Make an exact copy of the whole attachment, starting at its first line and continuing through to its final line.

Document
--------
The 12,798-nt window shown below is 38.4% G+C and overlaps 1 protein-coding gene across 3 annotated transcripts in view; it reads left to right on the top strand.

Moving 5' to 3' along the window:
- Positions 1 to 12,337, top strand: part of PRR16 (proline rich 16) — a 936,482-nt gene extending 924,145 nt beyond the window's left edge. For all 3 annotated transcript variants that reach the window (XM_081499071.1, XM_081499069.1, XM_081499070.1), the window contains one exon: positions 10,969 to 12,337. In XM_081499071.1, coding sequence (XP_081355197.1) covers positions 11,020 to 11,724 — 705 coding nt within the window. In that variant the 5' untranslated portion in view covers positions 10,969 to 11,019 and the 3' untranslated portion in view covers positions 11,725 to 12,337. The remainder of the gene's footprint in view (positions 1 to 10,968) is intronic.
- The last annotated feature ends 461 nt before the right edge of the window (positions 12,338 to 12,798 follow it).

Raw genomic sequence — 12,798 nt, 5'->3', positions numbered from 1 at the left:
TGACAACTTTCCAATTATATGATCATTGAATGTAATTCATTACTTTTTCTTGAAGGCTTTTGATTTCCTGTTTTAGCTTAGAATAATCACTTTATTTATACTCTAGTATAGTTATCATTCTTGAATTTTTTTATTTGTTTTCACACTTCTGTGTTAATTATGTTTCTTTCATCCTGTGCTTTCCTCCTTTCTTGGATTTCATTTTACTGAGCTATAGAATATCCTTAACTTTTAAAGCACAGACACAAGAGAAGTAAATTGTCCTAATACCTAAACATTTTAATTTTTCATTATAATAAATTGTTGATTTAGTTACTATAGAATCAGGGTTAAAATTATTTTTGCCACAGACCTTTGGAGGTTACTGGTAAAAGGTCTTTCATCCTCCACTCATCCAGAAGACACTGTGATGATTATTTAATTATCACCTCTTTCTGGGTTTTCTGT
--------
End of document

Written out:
The 12,798-nt window shown below is 38.4% G+C and overlaps 1 protein-coding gene across 3 annotated transcripts in view; it reads left to right on the top strand.

Moving 5' to 3' along the window:
- Positions 1 to 12,337, top strand: part of PRR16 (proline rich 16) — a 936,482-nt gene extending 924,145 nt beyond the window's left edge. For all 3 annotated transcript variants that reach the window (XM_081499071.1, XM_081499069.1, XM_081499070.1), the window contains one exon: positions 10,969 to 12,337. In XM_081499071.1, coding sequence (XP_081355197.1) covers positions 11,020 to 11,724 — 705 coding nt within the window. In that variant the 5' untranslated portion in view covers positions 10,969 to 11,019 and the 3' untranslated portion in view covers positions 11,725 to 12,337. The remainder of the gene's footprint in view (positions 1 to 10,968) is intronic.
- The last annotated feature ends 461 nt before the right edge of the window (positions 12,338 to 12,798 follow it).

Raw genomic sequence — 12,798 nt, 5'->3', positions numbered from 1 at the left:
TGACAACTTTCCAATTATATGATCATTGAATGTAATTCATTACTTTTTCTTGAAGGCTTTTGATTTCCTGTTTTAGCTTAGAATAATCACTTTATTTATACTCTAGTATAGTTATCATTCTTGAATTTTTTTATTTGTTTTCACACTTCTGTGTTAATTATGTTTCTTTCATCCTGTGCTTTCCTCCTTTCTTGGATTTCATTTTACTGAGCTATAGAATATCCTTAACTTTTAAAGCACAGACACAAGAGAAGTAAATTGTCCTAATACCTAAACATTTTAATTTTTCATTATAATAAATTGTTGATTTAGTTACTATAGAATCAGGGTTAAAATTATTTTTGCCACAGACCTTTGGAGGTTACTGGTAAAAGGTCTTTCATCCTCCACTCATCCAGAAGACACTGTGATGATTATTTAATTATCACCTCTTTCTGGGTTTTCTGT